Most genes occupy fixed sites on the chromosomes. However, researchers have found that some genes (DNA sequences) can actually change position in the chromosomes. These mobile DNA sequences are called transposable elements or simply transposons. Typically they are quite small ranging from 500 to 10,000 nucleotide-pairs, but some are larger. Transposable elements are ubiquitous specific DNA sequences of the genome found in both prokaryotes and eukaryotes. At the molecular level, these elements exhibit considerable variation in structure and function. Transposable elements were discovered by Barbara McClintock in maize in 1950.
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Transposable elements are generally of two types. One type encodes proteins which induces the transposable element to move directly to a new position or replicate the transposable element to produce a new element that integrates elsewhere in the genome. These types of elements are found in both prokaryotes and eukaryotes. The second type of transposable element is related to retrovirus. Such elements encode a reverse transcriptase for making copies of DNA from their RNA transcripts, which subsequently integrate at new sites in the genome. Such elements are found only in eukaryotes.
In eukaryotes, transposable elements can move to a new position within the same chromosome or to a different chromosome. In prokaryotes, they can move to a new position on the single chromosome present. Transposable elements can inserts into new chromosomal locations without having a homologous sequence; and therefore the process of insertion is different from homologous recombination. Such recombination is called non-homologous recombination.
Transposable elements can induce various genetic changes. By inserting themselves into the coding region of a gene, they can alter the reading frame or introduce stop codons. If inserted into the regulatory region of a gene, they can disrupt expression of the gene. They can also create double-stranded breaks, inversions and translocations in the chromosomes. Transposable elements have contributed to the evolution of the genomes through induction of chromosomal rearrangements. Usually the frequency of transposition varies with different elements, but it is very low, as higher frequency may lead to lethality.
Insertion sequences (IS) or IS elements is the simplest transposable element found in bacterial chromosomes and plasmids. IS elements were first identified in E. coli, from the observations that some mutations affecting the expression of genes, that control the metabolism of the sugar glucose, did not have properties typical of a point mutations or deletions. It was later found that such changes were induced due to insertion of an approximately 800 base-pair DNA segment in to a gene. This particular segment of DNA is called insertion sequence 1, or IS1 (Fig.6.19).
E. coli contains several IS elements (e.g. IS1, IS2 etc), each may present up to 30 copies per genome. Each one of them has a characteristic length (ranging from 768 bp to >5000 bp) and unique nucleotide sequence. All IS elements end with identical or near identical inverted repeats (IR’s) of 9 to 41 bp, but in opposite orientations. For example, the inverted repeats of IS1 consist of 23 bp, but the sequences are not completely identical.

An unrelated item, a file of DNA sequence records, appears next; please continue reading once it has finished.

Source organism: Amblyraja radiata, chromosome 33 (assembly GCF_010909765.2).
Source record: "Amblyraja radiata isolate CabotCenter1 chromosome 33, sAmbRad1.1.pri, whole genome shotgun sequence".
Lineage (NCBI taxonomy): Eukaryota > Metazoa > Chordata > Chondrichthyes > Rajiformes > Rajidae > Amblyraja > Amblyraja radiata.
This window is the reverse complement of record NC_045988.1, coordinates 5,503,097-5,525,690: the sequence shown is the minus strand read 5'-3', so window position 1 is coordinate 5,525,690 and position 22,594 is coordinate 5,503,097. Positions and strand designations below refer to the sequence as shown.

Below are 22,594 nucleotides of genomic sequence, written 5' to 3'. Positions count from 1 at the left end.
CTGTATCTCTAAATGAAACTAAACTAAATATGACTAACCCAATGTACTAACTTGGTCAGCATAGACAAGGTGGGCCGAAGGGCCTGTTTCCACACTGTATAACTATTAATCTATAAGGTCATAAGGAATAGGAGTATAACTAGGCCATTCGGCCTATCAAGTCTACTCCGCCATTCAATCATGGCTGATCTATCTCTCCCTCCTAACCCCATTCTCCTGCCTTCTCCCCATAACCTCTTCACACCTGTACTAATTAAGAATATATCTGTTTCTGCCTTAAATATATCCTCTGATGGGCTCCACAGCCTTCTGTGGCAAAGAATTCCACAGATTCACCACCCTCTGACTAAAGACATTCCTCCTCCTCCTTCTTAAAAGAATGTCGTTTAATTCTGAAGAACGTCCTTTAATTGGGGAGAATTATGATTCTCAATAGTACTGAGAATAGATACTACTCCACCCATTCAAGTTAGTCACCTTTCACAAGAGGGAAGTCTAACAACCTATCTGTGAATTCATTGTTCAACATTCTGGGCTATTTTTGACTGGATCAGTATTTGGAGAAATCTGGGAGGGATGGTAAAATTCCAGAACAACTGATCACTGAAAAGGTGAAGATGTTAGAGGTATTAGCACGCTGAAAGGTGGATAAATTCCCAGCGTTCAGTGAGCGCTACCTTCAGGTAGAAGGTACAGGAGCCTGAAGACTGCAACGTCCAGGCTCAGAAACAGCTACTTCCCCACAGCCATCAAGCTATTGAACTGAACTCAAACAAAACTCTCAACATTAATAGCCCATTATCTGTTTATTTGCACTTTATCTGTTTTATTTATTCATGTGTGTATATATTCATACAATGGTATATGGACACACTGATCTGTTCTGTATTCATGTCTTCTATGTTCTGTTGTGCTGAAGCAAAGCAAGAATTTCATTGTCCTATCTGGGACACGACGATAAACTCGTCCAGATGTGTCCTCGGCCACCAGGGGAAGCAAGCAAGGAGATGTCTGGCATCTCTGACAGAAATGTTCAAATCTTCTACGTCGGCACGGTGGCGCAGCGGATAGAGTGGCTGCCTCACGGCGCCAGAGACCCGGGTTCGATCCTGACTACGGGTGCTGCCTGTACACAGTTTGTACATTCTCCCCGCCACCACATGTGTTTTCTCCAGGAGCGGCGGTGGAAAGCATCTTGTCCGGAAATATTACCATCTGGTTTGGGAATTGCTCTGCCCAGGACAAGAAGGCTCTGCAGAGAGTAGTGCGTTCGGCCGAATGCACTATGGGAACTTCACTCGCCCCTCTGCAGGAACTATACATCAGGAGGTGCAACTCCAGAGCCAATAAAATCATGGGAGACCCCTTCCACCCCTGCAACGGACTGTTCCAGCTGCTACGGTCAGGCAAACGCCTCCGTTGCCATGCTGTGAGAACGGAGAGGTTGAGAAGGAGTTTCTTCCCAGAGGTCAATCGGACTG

An IS elements can integrate at random locations along the chromosome often inducing mutations, by disrupting either the coding or regulatory sequence of a gene. Promoters present within the IS elements may also effect by altering the expression of nearby genes. IS elements can also induce deletions and inversions in the adjacent DNA thereby causing mutations.
An enzyme called transposase, encoded by the IS element, is responsible for transposition of the IS elements. Presences of inverted repeats (IR’s) are essential as transposase recognizes these sequences to initiate transpositions. Insertion of IS element takes place at a target site with which the IS element has no sequence homology (Fig.6.20). First, a staggered cut is made in the target site and the IS element is then inserted, and joined to the single stranded ends. Then DNA polymerase and DNA ligase fills-in the gaps. The IS element is thus integrated into the chromosome with two direct repeats (oriented in the same direction) of the target-site sequences flanking the IS element. The direct repeats are called target-site duplications.
The second type of transposons found in prokaryotes is called Tn transposons which are similar to IS elements but it contains additional genes. Transposons are of two types; composite transposons and noncomposite transposons. Composite transposons are comparatively complex in nature, having functional genes (e.g. resistance against antibiotics), flanked on both sides by IS elements (Fig.6.21). The IS elements are called ISL (left) and ISR (right) and basically of same type, however they may be in the same or inverted orientation depending on the transposon. As the IS’s elements have terminal inverted repeats, the composite transposons also have terminal inverted repeats. Tn10 is an example of composite transposon. The enzyme transposase, produced by one or both IS elements, recognizes the inverted repeats of the IS elements and process of transposition is similar as described for IS element. Composite transpositions produce target site duplications in the new location after transposition.